Computer gaming has always been popular, but with streaming and Esports becoming bigger than ever, more people are getting into it. PC gaming requires having the right hardware, from the hardware in your desktop or laptop, to the keyboard and mouse you use.
Depending on the genre you play the most, the mouse can easily be the most important part of your gaming experience.
In first-person shooters, in particular, your mouse has the potential to completely throw off your opponent. You need a mouse that responds exactly how you want it to, which is what a gaming mouse is for.
A gaming mouse brings so much versatility that not having one is a clear disadvantage for a gamer. With the ability to change sensitivity, the option for hotkeys on the extra buttons, and precise motion, it’s best to get a gaming mouse if you’re a hardcore gamer, or even one just starting.
Looking through gaming mouse options, you may come across many terms that are unfamiliar to you when going through spec lists. We’re here to educate you on these technical features so that you can buy the perfect gaming mouse confidently.
These features include:
- Poll Rate
- Tracking Speed
- Build type and Size
- Programmable Buttons
- Weight Customization
- Lift off distance
- Angle Snapping
A sensor is likely the most integral part of a mouse as, without it, the mouse cannot function. A sensor is responsible for tracking the motion of the mouse across a surface and translating that to the movement of the cursor or crosshair on the computer screen.
There are two main types of sensors - laser sensors and optical sensors. In the past, a computer mouse used a rubber ball to move rollers which detected motion, but these days, that is outdated technology.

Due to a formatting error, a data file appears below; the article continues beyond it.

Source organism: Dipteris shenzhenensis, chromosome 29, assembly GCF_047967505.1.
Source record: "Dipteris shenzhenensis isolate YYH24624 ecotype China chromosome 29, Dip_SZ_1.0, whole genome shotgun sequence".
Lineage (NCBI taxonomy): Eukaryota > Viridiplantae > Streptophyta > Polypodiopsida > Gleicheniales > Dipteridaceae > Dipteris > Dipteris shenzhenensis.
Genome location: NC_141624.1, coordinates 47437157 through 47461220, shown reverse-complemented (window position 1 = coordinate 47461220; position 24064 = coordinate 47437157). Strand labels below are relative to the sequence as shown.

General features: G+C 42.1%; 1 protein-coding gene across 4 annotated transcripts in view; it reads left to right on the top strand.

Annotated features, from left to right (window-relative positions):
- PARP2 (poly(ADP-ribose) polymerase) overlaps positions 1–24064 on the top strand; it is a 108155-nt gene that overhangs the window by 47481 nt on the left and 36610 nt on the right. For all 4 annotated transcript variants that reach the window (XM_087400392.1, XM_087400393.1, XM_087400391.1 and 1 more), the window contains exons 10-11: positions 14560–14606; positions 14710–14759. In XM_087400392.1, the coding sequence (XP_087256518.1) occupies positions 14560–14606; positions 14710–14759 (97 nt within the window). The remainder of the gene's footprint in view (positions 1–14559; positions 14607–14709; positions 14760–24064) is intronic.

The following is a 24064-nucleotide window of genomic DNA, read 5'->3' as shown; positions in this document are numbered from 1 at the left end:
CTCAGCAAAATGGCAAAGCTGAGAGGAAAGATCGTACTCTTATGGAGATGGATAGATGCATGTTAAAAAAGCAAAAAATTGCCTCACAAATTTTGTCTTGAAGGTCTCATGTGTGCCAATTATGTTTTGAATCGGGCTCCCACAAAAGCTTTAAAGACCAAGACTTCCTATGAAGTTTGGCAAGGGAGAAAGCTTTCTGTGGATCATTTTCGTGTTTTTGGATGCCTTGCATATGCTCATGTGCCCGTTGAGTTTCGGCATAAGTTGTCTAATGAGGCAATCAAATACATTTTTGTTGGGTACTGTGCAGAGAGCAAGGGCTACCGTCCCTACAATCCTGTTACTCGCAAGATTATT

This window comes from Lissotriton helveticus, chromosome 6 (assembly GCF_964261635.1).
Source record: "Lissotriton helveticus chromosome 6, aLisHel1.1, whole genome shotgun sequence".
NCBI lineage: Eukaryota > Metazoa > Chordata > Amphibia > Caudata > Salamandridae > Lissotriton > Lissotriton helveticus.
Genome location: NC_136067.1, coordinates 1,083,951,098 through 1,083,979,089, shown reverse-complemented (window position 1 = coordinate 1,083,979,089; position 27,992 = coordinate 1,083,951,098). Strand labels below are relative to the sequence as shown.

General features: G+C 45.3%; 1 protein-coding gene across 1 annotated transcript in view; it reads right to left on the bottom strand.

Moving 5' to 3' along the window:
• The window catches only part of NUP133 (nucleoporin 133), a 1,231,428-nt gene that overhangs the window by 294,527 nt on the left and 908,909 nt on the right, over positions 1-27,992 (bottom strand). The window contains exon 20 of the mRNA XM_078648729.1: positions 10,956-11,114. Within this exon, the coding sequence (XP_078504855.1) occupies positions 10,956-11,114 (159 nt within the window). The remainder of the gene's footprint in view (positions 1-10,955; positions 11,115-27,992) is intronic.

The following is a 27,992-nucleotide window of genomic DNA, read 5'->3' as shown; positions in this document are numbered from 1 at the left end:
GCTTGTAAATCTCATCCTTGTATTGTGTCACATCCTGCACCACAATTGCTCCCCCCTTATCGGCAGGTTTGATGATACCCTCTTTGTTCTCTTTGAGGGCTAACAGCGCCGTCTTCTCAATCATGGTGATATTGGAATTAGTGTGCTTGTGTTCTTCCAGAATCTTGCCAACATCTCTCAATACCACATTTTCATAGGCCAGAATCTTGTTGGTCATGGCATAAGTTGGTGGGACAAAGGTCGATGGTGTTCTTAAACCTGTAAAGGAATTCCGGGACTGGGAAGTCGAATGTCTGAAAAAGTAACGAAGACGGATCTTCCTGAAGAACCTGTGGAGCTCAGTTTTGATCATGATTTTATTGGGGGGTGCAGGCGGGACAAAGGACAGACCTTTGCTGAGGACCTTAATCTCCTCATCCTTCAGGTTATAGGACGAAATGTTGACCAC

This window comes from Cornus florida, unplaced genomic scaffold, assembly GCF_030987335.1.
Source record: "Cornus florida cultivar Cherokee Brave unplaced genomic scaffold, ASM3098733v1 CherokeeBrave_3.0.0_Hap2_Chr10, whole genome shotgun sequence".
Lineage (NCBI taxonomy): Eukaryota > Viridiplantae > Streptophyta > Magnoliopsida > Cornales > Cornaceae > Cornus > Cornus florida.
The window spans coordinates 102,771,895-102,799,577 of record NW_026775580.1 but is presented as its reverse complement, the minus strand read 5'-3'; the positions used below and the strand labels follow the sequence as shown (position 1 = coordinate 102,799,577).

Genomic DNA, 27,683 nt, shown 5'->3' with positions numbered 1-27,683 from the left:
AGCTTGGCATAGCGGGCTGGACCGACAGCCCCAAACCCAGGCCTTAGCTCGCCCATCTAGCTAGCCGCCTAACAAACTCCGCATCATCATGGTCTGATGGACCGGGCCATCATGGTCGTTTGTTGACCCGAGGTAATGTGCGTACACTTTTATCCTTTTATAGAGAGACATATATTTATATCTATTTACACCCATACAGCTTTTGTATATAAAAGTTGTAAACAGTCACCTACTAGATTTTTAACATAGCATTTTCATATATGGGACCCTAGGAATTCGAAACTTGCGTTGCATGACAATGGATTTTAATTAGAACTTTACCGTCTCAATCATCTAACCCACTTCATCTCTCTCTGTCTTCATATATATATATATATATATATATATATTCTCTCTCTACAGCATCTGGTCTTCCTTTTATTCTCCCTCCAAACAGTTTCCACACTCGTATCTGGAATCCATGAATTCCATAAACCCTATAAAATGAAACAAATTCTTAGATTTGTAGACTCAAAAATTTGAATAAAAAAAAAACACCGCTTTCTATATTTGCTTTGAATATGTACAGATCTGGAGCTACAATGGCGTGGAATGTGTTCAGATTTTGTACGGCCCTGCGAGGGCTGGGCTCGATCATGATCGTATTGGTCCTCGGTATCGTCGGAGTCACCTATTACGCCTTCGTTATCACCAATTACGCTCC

An optical sensor uses an LED to illuminate the surface the mouse is moving on. By doing this, the light from the LED is essentially bounced off the surface and read by a complementary metal-oxide-semiconductor or CMOS sensor in the mouse.
This essentially functions as a camera does. The CMOS sensor receives an image of the surface it was moved over, and it receives these images thousands of times each second.
By comparing these images, it can form a film reel of a sort, allowing the mouse to determine which direction you moved it in. One problem with an optical mouse is its performance over different surfaces. Because it is essentially taking photographs, clear or reflective surfaces like glass may prevent the mouse from working as intended.
However, improvements to the technology have made it possible to use optical mice on difficult surfaces with a greater degree of success.
A laser sensor, as the name states, uses a small infrared laser which shoots downwards multiple times per second. This laser hits the surface it’s on, illuminating it, and bounces back with the light of the surface it hit.
This light gets to the CMOS sensor, essentially forming a picture. The changes between the multiple images are compared to calculate the perceived moment. A laser can penetrate irregular surfaces like glass much better than an optical mouse.
This advantage also presents its downside. Due to the manner with which a laser mouse works, it is more likely to pick up accidental motions and jitter. Fibers or even dust on a surface can cause unwanted behavior.
DPI stands for Dots per Inch, and CPI for Counts per Inch. They essentially mean the same thing. This is basically the unit for measuring the sensitivity of a mouse, or how much your cursor moves after moving your mouse an inch.
A higher DPI means the mouse is more sensitive and a slight movement will translate to a lot of movement on the screen. A lower DPI is less sensitive and allows for more precise targeting, as small movements of the mouse will barely register.
DPI Limits Currently Available:
- Maximum: 20,000 DPI
- Minimum: 50 DPI
A good gaming mouse will have a DPI or CPI button. This allows you to toggle through different DPI levels to adjust sensitivity on the fly. This way, you can get the precision required for a long-range headshot, and quickly switch to the sensitivity required for quick reflex no-scoping.